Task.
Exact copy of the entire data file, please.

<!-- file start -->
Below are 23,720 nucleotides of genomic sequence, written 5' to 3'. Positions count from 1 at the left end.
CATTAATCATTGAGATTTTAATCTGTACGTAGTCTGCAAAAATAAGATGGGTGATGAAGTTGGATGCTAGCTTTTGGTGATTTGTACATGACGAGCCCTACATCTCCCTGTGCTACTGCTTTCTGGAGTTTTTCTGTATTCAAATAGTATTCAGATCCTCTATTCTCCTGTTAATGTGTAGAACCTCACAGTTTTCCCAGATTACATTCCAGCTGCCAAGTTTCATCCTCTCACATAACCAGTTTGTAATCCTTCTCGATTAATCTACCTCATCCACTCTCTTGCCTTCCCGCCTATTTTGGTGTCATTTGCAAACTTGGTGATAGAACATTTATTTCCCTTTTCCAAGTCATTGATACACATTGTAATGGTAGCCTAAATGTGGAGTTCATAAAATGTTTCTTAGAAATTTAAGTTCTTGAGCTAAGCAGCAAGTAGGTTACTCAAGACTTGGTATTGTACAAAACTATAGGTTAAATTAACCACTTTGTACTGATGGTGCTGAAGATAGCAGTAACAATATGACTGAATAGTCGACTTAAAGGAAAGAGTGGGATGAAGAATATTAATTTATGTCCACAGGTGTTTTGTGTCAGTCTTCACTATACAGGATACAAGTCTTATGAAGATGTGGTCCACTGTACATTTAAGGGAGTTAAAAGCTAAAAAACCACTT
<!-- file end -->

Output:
Below are 23,720 nucleotides of genomic sequence, written 5' to 3'. Positions count from 1 at the left end.
CATTAATCATTGAGATTTTAATCTGTACGTAGTCTGCAAAAATAAGATGGGTGATGAAGTTGGATGCTAGCTTTTGGTGATTTGTACATGACGAGCCCTACATCTCCCTGTGCTACTGCTTTCTGGAGTTTTTCTGTATTCAAATAGTATTCAGATCCTCTATTCTCCTGTTAATGTGTAGAACCTCACAGTTTTCCCAGATTACATTCCAGCTGCCAAGTTTCATCCTCTCACATAACCAGTTTGTAATCCTTCTCGATTAATCTACCTCATCCACTCTCTTGCCTTCCCGCCTATTTTGGTGTCATTTGCAAACTTGGTGATAGAACATTTATTTCCCTTTTCCAAGTCATTGATACACATTGTAATGGTAGCCTAAATGTGGAGTTCATAAAATGTTTCTTAGAAATTTAAGTTCTTGAGCTAAGCAGCAAGTAGGTTACTCAAGACTTGGTATTGTACAAAACTATAGGTTAAATTAACCACTTTGTACTGATGGTGCTGAAGATAGCAGTAACAATATGACTGAATAGTCGACTTAAAGGAAAGAGTGGGATGAAGAATATTAATTTATGTCCACAGGTGTTTTGTGTCAGTCTTCACTATACAGGATACAAGTCTTATGAAGATGTGGTCCACTGTACATTTAAGGGAGTTAAAAGCTAAAAAACCACTT